Jackson has about 50 miles of paved bike paths weaving through a town remarkably similar to Steamboat in size and economy. Nearly 40 more miles are being constructed in nearby Grand Teton National Park, and small additions constantly are being suggested and built in town.

Much of that is thanks to Young’s organization, and Friday, he offered Steamboat’s cycling community tips on how it, too, can develop an extensive network of paved trails that will benefit not just the wild riders of the downhill, but also families and tourists.

“As you expand the Yampa Core Trail and connect additional attractions, that will be good for you and your families and people coming to visit Steamboat,” Young said.

Jackson’s commitment to paved bike paths began nearly 20 years ago, and Young said a key to its growth was an aggressive pursuit of financing, often in the form of grants, and efficient management of volunteers by a small but full-time paid staff.

That small paid group championed the efforts to build the pathway system and also lead the fight for complete streets that are designed with pedestrians and bikes in mind.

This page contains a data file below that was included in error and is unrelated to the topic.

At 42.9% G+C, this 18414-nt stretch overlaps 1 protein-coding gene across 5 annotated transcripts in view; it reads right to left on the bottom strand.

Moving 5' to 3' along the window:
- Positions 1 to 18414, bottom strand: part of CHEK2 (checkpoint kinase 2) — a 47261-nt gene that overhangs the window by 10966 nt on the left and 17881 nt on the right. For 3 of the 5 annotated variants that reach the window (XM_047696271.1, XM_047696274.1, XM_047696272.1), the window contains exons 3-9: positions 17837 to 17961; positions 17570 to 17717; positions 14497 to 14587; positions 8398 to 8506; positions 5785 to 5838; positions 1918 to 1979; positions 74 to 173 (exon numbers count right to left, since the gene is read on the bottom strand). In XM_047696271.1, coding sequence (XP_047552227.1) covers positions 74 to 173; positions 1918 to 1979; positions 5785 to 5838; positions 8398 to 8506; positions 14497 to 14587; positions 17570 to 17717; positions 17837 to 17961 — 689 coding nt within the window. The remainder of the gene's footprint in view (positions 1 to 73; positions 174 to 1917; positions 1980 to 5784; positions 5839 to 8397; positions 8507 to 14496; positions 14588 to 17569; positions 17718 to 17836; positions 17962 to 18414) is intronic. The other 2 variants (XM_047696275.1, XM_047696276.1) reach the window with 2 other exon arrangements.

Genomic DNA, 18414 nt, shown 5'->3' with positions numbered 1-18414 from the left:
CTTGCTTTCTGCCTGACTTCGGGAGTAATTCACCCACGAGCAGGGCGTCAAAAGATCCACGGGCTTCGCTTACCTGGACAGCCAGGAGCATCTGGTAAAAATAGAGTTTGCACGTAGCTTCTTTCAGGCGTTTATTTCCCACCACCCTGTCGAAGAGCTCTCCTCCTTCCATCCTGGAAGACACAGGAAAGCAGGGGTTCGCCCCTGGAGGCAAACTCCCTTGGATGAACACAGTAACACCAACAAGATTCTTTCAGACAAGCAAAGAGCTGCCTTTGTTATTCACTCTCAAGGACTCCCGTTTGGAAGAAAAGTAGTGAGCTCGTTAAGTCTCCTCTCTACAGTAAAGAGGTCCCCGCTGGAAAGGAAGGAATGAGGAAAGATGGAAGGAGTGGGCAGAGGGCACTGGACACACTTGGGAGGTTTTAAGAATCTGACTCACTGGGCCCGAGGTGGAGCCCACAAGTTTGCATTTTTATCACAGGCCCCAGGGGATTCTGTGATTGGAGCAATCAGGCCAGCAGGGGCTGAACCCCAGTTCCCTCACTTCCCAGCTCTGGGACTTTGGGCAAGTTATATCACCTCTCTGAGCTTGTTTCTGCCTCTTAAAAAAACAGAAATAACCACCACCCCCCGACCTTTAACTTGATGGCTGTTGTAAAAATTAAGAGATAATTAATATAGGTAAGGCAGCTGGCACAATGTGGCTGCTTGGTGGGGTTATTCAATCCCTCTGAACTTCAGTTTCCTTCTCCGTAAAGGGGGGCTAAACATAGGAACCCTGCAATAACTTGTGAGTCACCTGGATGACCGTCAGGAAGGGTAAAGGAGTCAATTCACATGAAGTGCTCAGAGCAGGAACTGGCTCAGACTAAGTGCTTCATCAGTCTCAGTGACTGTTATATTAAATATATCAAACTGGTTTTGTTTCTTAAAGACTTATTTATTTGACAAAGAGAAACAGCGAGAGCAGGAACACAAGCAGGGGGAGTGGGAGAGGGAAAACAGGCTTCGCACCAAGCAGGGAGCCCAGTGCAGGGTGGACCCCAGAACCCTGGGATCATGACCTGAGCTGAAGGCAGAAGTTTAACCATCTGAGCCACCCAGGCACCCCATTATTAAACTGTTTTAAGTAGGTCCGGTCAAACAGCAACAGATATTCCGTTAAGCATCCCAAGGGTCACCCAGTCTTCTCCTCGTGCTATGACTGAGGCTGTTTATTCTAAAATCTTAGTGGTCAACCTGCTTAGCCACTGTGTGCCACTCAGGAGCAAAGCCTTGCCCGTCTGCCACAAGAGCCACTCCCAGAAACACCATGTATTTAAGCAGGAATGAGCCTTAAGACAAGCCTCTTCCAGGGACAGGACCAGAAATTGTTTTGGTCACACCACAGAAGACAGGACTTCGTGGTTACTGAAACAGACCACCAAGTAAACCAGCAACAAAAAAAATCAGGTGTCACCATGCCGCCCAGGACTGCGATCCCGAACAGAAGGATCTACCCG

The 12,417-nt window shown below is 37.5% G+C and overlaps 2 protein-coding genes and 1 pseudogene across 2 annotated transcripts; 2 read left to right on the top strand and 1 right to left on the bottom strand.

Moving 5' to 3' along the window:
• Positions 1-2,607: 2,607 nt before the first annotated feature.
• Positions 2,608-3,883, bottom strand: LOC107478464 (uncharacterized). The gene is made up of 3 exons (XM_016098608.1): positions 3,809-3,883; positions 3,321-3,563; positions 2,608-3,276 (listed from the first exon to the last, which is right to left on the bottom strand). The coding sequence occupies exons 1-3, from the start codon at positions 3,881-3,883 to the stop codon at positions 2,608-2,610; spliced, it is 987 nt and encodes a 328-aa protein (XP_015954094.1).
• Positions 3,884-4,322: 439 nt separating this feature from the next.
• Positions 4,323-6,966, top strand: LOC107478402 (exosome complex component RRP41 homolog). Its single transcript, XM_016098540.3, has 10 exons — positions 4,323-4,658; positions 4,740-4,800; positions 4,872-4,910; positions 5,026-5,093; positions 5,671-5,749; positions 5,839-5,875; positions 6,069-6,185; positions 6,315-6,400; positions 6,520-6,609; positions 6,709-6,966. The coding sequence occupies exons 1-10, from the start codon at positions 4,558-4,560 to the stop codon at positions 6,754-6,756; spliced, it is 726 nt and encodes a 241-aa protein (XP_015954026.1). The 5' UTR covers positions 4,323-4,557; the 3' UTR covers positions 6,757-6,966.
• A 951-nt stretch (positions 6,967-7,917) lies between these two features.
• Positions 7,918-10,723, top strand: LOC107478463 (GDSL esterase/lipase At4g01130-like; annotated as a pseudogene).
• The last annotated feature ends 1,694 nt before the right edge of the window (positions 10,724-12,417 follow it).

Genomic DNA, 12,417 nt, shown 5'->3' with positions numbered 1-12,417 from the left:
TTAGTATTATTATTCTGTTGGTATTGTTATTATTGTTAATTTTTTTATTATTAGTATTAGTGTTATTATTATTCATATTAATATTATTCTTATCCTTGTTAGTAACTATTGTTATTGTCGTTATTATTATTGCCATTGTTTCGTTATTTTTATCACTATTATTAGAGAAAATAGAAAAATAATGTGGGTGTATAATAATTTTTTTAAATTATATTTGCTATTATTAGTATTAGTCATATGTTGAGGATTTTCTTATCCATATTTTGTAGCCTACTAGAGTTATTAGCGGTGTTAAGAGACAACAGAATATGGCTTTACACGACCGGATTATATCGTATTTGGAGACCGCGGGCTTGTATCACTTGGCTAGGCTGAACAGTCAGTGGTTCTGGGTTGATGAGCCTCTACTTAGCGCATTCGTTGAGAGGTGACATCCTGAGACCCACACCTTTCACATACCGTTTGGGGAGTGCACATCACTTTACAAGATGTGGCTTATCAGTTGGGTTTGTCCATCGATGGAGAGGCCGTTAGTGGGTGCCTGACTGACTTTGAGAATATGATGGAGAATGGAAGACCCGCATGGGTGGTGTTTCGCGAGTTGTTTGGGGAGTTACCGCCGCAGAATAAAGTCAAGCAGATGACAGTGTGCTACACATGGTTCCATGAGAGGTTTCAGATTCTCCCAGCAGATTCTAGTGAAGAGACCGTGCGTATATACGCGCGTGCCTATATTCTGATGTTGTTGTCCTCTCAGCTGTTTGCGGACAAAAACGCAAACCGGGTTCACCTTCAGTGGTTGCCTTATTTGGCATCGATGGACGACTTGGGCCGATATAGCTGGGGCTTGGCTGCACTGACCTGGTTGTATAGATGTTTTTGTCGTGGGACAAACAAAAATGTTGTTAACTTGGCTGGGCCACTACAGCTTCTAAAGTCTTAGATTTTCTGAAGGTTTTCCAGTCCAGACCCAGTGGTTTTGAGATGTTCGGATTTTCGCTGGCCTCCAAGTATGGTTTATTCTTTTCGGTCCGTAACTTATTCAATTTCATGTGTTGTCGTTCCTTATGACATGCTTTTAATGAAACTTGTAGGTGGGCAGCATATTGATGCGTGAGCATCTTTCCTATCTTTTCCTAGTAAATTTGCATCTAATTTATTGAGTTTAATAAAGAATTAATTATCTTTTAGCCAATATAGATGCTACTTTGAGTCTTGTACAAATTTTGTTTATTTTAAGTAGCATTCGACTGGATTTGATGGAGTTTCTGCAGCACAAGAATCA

“That’s one of the more important things you can do to take yourselves to the next level,” he said about full-time employees. “It does cost money, but I guarantee this community can afford it. You can do it, and the benefits are substantial.”

He found a captivated audience, many eager to expand Steamboat’s signature Core Trail and improve signage on and around it to help users.

The trail runs seven miles, but proponents would like to see paved trails extended to connect to the ski resort and the condos surrounding it, as well as schools and other parts of town.

“One of the top comments we get is ‘extend the Core Trail,’” Steamboat city engineer Janet Hruby said. “Based on the layout of our town, that could be the connector to a lot of different places.”

Currently taking on the city’s bicycling interests in addition to other duties, she agreed that another full-time position to oversee such projects may be the best way to make it all happen efficiently.

“I’ve taken that on somewhat of my own initiative. I’m fitting it in where I can,” she said. “This summit wouldn’t have happened just with volunteers. It takes so much commitment that someone may need to take it on full time. We can patch together volunteer efforts for a little longer, but at some point, it would be helpful to have one person full time coordinating all the groups and focusing in biking.”

Ski area plans

Summit-goers were inundated Friday with inspiration as the bulk of the summit’s speeches filled those in attendance in on cycling initiatives in other cities around the country.